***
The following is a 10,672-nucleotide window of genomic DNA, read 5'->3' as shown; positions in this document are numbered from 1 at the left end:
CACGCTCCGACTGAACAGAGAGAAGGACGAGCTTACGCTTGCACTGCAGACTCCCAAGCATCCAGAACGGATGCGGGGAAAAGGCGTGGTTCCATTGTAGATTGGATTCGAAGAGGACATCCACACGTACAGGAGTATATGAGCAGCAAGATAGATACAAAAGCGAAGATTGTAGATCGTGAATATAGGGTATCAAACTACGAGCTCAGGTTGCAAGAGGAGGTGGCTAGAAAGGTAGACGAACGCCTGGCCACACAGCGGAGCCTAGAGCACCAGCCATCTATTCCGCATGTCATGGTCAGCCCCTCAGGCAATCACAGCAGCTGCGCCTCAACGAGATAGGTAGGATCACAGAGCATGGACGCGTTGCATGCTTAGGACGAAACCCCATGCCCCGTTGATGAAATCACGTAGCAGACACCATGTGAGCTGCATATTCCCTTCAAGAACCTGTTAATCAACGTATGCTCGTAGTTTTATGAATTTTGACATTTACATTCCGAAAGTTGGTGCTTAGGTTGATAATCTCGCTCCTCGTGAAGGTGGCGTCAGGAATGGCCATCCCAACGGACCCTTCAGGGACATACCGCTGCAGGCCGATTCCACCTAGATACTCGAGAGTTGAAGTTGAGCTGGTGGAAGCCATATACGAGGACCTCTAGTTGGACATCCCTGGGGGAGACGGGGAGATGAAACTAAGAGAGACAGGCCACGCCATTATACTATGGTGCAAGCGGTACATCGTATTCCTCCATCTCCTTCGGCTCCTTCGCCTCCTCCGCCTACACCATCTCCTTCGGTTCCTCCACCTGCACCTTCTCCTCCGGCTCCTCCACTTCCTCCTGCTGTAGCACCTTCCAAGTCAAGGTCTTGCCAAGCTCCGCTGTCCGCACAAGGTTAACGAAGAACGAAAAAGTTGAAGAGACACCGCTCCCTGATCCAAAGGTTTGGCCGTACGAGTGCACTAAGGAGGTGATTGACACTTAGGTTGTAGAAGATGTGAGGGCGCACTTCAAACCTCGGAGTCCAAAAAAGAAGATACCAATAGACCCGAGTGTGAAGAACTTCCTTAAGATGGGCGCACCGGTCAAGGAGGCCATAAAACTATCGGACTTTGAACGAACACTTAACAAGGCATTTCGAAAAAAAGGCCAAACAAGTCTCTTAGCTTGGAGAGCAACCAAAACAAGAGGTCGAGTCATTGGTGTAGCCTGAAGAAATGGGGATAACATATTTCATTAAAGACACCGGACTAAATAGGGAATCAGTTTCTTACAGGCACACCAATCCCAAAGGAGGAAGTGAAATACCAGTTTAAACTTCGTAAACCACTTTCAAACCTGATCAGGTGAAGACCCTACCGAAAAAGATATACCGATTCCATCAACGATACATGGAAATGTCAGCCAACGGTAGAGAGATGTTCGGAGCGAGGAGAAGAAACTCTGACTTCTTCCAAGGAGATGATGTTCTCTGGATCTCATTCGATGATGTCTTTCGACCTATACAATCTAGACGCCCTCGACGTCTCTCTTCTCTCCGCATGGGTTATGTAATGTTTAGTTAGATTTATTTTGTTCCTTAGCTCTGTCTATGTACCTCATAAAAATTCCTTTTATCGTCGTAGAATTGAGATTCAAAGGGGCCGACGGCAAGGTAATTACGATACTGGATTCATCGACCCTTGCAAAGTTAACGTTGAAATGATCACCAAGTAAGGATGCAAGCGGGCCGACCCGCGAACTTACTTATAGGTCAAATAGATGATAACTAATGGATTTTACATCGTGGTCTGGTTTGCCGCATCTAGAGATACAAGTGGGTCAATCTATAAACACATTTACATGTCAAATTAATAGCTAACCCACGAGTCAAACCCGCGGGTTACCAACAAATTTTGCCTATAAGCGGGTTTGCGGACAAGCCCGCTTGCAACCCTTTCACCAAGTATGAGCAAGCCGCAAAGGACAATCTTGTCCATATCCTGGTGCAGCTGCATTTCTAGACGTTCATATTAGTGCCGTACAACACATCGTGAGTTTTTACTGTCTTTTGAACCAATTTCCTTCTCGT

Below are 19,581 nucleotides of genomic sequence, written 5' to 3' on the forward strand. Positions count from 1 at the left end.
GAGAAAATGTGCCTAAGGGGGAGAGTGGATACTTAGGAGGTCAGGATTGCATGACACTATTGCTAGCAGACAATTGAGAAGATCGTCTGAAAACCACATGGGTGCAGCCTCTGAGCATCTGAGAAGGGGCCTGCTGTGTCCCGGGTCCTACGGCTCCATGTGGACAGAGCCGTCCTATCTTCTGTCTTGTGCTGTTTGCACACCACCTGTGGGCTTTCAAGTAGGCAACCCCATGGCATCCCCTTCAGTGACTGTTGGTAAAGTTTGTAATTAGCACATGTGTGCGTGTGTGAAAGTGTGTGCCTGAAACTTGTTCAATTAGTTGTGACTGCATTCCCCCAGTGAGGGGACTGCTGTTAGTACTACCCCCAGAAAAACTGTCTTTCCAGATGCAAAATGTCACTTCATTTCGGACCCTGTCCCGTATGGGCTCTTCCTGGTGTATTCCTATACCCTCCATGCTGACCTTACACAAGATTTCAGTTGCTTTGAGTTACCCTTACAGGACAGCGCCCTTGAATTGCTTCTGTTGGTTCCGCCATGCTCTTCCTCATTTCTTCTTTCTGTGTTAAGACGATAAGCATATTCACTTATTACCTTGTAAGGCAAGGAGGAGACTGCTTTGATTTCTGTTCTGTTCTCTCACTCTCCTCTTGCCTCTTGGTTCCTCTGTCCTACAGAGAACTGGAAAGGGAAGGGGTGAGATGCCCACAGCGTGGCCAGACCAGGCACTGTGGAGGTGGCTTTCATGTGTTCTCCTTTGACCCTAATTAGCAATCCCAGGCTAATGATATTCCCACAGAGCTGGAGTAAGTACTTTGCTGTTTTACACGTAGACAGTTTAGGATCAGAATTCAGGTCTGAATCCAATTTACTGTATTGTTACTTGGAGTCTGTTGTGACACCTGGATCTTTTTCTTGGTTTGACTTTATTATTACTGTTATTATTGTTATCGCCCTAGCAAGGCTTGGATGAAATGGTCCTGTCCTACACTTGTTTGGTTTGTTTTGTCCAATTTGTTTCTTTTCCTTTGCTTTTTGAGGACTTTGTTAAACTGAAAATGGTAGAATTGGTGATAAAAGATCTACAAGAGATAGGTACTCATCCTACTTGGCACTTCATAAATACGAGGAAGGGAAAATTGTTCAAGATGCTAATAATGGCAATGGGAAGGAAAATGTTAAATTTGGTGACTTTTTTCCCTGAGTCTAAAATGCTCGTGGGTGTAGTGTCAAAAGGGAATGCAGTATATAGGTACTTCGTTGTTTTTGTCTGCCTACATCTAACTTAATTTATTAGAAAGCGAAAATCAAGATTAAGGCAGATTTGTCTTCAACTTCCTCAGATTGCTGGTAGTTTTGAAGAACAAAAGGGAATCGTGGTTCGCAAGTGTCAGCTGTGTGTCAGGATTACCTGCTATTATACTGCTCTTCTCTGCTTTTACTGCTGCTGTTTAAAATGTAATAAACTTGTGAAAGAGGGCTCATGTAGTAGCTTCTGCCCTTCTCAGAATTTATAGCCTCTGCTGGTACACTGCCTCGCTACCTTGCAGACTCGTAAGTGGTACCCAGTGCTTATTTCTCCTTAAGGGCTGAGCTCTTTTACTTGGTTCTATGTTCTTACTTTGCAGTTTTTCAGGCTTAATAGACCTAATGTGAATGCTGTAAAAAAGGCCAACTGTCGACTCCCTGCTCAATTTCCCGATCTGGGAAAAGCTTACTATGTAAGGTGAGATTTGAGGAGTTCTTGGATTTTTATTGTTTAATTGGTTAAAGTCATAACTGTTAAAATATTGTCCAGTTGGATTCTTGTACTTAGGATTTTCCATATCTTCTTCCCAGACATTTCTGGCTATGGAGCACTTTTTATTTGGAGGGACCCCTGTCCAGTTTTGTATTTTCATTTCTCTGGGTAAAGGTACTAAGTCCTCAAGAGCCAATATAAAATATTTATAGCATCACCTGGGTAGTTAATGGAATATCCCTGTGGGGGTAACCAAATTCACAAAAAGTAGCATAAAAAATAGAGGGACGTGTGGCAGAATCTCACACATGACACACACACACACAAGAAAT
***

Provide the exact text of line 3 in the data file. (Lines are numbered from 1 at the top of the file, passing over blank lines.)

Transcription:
Below are 19,581 nucleotides of genomic sequence, written 5' to 3' on the forward strand. Positions count from 1 at the left end.